Falling in Love With Hominids
Posted August 8, 2015on:
published Aug 11, 2015
where I got it: received review copy from the publisher (thanks Tachyon!)
Showcasing fiction from as far back as 2002, Falling in Love With Hominids is a vast and varied collection of Nalo Hopkinson’s short fiction. With a feeling of a retrospective art collection, the stories are everything from straight up science fiction to literary fiction to escapades of pure frolicsome imagination. For an author you’ve never read before, short fiction might be the best way to get a taste of their fiction, to see if this is someone you want to make a 300 page investment in. I also enjoy the reading freedom of single author collections. I can jump around in the table of contents, and guilt-free read the collection cover to cover in any order I please (I do this with all anthologies, actually. Even though I know editors put the TOC in a particular order for particular reasons).
also? Just look at that gorgeous cover art. Just look at it!
Hopkinson opens each story with a few sentences about where the idea for the story came from, and in a few cases a single sentence that acts more as a subtitle. There is a lot of literary fiction in Falling in Love with Hominids, even a Shakespeare homage. But my tastes lean towards the easier to digest, so my favorites included the imaginative flights of fancy, the flirtations with science fiction, the fairy tale retellings. And that’s probably the best thing about this collection: no matter what your particular tastes are, Hopkinson has probably written it.
The flights of fancy I keep mentioning include “Emily Breakfast”, the story of a farmer with a flying cat and three fire-breathing chickens named Lunch, Dinner, and Emily Breakfast; and “Herbal”, in which an elephant suddenly appears in a woman’s high-rise apartment and when an elephant is suddenly thundering through your tiny apartment, what can you do?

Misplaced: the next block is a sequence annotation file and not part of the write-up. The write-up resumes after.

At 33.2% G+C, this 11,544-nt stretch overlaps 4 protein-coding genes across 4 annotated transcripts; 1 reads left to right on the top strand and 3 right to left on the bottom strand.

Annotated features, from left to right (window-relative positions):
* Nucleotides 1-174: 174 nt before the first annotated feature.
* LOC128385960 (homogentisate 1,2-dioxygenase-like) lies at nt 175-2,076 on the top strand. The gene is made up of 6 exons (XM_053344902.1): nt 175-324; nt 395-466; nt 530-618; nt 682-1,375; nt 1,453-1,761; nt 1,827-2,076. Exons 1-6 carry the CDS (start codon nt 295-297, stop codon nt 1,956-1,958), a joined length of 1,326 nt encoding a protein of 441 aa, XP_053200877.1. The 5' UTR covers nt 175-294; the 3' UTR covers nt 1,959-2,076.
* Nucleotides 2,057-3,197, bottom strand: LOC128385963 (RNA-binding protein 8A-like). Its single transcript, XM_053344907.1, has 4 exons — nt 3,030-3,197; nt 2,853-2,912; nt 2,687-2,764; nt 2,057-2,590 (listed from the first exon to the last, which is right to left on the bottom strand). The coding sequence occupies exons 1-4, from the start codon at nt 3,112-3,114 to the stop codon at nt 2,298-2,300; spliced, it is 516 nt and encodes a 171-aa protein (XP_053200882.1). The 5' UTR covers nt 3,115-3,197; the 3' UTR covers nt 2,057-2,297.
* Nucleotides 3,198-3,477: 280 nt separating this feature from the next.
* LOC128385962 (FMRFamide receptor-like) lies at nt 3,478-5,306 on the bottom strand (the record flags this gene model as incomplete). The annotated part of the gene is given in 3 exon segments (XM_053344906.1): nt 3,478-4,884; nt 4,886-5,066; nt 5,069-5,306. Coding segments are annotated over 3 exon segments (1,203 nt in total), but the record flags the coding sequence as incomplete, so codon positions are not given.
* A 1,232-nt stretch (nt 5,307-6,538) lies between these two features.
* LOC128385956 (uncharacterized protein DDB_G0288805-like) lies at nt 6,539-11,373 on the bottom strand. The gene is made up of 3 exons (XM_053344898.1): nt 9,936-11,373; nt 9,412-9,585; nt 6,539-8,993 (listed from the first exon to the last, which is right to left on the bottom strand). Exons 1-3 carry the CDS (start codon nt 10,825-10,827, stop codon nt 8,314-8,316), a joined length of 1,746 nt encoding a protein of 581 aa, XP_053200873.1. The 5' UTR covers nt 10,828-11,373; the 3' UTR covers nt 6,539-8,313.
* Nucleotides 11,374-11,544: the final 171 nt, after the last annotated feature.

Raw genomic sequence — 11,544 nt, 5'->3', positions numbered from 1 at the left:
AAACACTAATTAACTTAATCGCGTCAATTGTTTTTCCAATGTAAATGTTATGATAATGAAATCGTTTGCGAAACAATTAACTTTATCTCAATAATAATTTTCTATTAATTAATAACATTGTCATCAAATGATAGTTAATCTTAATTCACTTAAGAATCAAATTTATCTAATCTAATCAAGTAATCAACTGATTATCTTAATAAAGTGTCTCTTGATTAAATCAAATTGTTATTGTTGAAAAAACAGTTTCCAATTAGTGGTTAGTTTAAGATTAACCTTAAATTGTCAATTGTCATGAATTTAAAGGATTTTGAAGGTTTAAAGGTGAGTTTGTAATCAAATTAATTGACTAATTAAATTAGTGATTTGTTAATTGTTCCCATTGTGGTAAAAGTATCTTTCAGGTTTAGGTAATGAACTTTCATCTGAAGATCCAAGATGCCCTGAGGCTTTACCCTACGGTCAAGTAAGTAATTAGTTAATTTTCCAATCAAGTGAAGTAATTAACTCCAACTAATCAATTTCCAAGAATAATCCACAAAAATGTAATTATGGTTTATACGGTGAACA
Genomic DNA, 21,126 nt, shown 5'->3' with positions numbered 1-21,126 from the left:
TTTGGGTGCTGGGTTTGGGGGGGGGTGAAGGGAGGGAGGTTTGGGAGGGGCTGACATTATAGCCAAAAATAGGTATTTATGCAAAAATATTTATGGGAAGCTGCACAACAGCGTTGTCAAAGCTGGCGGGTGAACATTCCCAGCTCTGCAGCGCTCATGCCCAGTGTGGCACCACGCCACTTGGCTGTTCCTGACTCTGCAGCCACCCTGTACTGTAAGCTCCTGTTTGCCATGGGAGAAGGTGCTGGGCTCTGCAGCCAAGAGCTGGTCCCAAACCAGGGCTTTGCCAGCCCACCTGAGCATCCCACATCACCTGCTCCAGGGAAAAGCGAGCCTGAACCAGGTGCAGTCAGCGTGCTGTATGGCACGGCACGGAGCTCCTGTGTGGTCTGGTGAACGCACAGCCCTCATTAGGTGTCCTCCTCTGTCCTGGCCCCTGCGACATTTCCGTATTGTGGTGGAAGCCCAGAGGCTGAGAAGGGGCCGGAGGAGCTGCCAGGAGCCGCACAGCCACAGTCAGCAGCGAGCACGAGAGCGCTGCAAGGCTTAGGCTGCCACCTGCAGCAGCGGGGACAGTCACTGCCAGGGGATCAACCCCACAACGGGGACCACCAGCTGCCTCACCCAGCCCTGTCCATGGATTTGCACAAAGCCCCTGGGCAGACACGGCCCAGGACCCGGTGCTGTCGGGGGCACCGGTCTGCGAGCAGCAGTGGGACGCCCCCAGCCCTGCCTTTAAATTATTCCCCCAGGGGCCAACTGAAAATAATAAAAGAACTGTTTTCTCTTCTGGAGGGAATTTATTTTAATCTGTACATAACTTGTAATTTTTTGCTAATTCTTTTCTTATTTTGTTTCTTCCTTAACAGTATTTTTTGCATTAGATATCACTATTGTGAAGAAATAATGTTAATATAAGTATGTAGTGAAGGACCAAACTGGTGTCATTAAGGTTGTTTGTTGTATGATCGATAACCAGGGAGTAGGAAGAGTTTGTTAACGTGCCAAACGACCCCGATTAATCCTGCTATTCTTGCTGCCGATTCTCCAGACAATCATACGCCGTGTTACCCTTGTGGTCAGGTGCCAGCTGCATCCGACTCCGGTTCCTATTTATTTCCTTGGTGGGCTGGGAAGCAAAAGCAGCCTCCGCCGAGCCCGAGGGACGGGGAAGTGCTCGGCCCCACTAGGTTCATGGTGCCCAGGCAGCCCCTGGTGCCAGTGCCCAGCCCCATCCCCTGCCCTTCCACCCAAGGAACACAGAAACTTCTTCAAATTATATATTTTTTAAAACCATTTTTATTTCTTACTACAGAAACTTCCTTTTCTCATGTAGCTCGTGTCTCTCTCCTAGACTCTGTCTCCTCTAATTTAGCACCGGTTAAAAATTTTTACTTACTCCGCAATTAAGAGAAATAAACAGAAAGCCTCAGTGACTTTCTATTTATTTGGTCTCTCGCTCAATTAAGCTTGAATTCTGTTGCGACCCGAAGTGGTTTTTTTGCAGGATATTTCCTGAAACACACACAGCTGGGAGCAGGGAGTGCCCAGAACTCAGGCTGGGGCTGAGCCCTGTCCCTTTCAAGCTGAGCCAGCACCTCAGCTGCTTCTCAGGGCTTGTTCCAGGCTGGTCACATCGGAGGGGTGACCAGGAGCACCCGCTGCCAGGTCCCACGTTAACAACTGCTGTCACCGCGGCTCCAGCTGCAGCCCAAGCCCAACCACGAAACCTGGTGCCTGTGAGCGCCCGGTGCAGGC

Slightly heavier are the stories that bend in and out of themes of reincarnation, coming of age, parent-child relationships and mortality ( all of which taste a bit of reincarnation, depending on how you look at it). “The Smile On the Face” touches on awkward adolescence and knowing who your friends really are with the help of a cherry pit and a hamadryad; “A Young Candy Daughter” is short enough to be flash fiction but powerful enough to ignite religious awareness; “Delicious Monster” wears the mask of a story of a confused son, and even though he is still a bit confused at the end of the story, he has a truer understanding of his father and the strange pet in their house.
Other short stories that really got my attention include “Message in a Bottle”, which had a darkly brilliant Kage Baker-esque SFnal twist and a protagonist I immediately connected with; “A Raggy Shaggy Dog” whose misnomer of a title doesn’t barely hint at the pheromones, chemistry and obsessions that carries this gem of a story through to it’s inevitable end; and “Old Habits”, in which a ghost haunts the mall in which he died, watching his ghost friends relive their deaths and wonder pleadingly what lies outside their limited and tortured existence.
What I most enjoyed about Falling in Love With Hominids was the vast variety of the types of stories, the types of characters, the situations, and where everything was going. I liked the lack of homogeneousness. There really is a little bit of everything here, with most stories being short enough that you can zip through a few every night before turning the lights out. Give yourself a good mix from here, and who knows what kind of dreams you’ll have?
Interested in reading some Nalo Hopkinson but don’t know where to start? right here. this is where you start.